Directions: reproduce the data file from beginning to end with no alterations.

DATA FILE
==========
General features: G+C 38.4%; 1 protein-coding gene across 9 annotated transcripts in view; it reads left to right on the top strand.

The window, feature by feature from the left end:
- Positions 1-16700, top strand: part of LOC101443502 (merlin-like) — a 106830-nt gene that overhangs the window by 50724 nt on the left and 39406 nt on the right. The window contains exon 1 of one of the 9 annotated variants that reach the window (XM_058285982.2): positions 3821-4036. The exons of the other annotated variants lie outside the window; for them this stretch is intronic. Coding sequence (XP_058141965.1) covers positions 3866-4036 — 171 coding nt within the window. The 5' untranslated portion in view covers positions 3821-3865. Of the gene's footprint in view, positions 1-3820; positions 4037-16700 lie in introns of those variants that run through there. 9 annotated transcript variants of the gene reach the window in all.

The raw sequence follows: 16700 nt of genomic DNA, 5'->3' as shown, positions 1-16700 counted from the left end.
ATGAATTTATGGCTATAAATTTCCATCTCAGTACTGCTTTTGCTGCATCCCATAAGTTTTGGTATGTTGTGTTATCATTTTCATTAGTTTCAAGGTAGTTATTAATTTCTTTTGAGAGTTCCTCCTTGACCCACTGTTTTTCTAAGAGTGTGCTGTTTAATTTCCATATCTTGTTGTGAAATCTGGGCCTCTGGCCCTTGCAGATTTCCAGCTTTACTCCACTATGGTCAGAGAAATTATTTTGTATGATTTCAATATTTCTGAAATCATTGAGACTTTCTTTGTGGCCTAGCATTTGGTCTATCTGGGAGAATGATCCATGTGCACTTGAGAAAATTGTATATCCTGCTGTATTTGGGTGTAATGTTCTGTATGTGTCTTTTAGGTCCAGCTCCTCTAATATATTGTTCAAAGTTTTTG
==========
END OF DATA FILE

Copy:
General features: G+C 38.4%; 1 protein-coding gene across 9 annotated transcripts in view; it reads left to right on the top strand.

The window, feature by feature from the left end:
- Positions 1-16700, top strand: part of LOC101443502 (merlin-like) — a 106830-nt gene that overhangs the window by 50724 nt on the left and 39406 nt on the right. The window contains exon 1 of one of the 9 annotated variants that reach the window (XM_058285982.2): positions 3821-4036. The exons of the other annotated variants lie outside the window; for them this stretch is intronic. Coding sequence (XP_058141965.1) covers positions 3866-4036 — 171 coding nt within the window. The 5' untranslated portion in view covers positions 3821-3865. Of the gene's footprint in view, positions 1-3820; positions 4037-16700 lie in introns of those variants that run through there. 9 annotated transcript variants of the gene reach the window in all.

The raw sequence follows: 16700 nt of genomic DNA, 5'->3' as shown, positions 1-16700 counted from the left end.
ATGAATTTATGGCTATAAATTTCCATCTCAGTACTGCTTTTGCTGCATCCCATAAGTTTTGGTATGTTGTGTTATCATTTTCATTAGTTTCAAGGTAGTTATTAATTTCTTTTGAGAGTTCCTCCTTGACCCACTGTTTTTCTAAGAGTGTGCTGTTTAATTTCCATATCTTGTTGTGAAATCTGGGCCTCTGGCCCTTGCAGATTTCCAGCTTTACTCCACTATGGTCAGAGAAATTATTTTGTATGATTTCAATATTTCTGAAATCATTGAGACTTTCTTTGTGGCCTAGCATTTGGTCTATCTGGGAGAATGATCCATGTGCACTTGAGAAAATTGTATATCCTGCTGTATTTGGGTGTAATGTTCTGTATGTGTCTTTTAGGTCCAGCTCCTCTAATATATTGTTCAAAGTTTTTG